12 Session 1112 Ways Gender Inequalities Can Be Reinforced  Financial relief targeted to heads of households  Community consultations marginalize women  Women’s work in emergencies based on gender norms  Neglect of women’s need for income  Neglect of women’s needs in design of emergency/temporary shelters  Exclusion of women’s organizations in mitigation or post-disaster initiatives  Lack of attention to women living in shelters before disasters  Lack of gender-aware initiatives for men

13 Session 1113 Ways Gender Inequalities Can Be Challenged  Gender-targeted services where appropriate  Family-friendly public outreach/employment practices  Gender-aware analysis  Gender evaluation of all program planning and practices during all disaster phases  Avoiding unnecessary gender approaches  Gender-inclusive approach to all public meetings  Gender equity in emergency agencies  Researching disasters from women’s perspectives  Gender-sensitive indicators of vulnerability and capacity  Gender-disaggregated data whenever possible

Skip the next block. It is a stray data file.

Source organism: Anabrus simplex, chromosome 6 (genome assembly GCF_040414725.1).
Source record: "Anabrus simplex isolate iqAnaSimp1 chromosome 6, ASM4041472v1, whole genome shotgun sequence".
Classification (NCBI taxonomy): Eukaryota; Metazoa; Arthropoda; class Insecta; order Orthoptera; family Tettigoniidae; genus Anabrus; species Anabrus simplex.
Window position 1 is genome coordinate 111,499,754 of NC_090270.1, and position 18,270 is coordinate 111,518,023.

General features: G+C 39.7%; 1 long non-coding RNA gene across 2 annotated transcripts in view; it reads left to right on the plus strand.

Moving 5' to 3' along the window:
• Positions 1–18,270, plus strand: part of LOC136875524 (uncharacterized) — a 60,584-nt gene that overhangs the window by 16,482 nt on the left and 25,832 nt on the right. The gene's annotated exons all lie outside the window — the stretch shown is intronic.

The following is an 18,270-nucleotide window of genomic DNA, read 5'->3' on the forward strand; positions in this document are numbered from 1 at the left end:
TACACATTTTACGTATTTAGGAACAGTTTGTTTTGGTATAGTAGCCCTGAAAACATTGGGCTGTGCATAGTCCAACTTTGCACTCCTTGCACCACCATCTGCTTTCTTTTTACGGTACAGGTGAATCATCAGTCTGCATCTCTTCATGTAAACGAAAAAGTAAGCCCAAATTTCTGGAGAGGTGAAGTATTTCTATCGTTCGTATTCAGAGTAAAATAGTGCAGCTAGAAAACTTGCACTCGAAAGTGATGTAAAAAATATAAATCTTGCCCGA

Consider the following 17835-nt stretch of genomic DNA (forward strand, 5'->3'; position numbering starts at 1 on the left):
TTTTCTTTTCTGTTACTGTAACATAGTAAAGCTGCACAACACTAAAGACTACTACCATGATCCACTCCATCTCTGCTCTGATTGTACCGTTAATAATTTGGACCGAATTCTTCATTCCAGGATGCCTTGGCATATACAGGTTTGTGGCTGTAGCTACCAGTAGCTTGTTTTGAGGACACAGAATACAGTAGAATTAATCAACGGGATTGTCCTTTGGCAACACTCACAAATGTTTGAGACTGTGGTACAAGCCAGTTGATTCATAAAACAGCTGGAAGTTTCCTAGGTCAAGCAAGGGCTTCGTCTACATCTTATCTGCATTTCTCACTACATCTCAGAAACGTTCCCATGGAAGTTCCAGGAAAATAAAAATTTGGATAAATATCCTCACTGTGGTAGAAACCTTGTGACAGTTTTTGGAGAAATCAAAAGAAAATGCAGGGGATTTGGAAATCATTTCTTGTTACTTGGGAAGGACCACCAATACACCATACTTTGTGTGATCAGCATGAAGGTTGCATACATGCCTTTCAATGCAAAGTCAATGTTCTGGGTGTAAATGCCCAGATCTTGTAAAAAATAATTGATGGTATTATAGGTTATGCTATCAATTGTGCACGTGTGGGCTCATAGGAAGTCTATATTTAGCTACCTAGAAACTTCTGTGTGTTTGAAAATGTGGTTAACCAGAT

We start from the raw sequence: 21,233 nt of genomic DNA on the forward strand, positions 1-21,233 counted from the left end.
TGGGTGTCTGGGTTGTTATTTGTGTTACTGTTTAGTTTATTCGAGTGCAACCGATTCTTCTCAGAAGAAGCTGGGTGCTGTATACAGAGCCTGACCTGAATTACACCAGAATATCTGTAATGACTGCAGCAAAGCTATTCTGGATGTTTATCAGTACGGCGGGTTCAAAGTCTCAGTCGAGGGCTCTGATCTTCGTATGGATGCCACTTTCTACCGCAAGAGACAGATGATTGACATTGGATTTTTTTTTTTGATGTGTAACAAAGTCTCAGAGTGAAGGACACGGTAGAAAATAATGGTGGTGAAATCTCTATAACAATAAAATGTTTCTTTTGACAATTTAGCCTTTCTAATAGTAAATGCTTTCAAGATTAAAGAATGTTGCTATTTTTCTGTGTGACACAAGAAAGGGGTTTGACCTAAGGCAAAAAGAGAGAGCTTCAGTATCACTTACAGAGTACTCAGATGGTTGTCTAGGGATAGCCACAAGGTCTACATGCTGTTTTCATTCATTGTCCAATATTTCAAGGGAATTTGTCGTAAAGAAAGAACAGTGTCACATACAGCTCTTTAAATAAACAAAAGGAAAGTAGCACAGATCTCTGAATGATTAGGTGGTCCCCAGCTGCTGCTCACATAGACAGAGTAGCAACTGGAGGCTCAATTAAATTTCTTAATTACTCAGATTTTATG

14 Session 1114 Patterns of Social Vulnerability of Women in the U.S.  34% of women aged 75 or older (vs. 24% of men) have a mobility or self- care limitation  Nearly half of elderly women (vs. 14% of men) are widows  75% of nursing home residents are women  Women dominate among those who need care and those who provide it  Over half of women aged 75 or older live alone  60% of all women over 16 years of age were in the labor force in 1999  51% of married couples with children in 1998 were both employed outside the home  75% of women work full time  Women own 35% of all firms, but most are in service and retail sectors; 42% reported before-tax- profits of under $10,000 in 1992  Half of all women-owned businesses in 1992 were home- based  Women earn 23% less in income than men  25% of households headed by women lived below the poverty line in 199 (vs. 11% headed by men with no spouse present)  Women and children are 2/3 of all legal immigrants to the U.S. today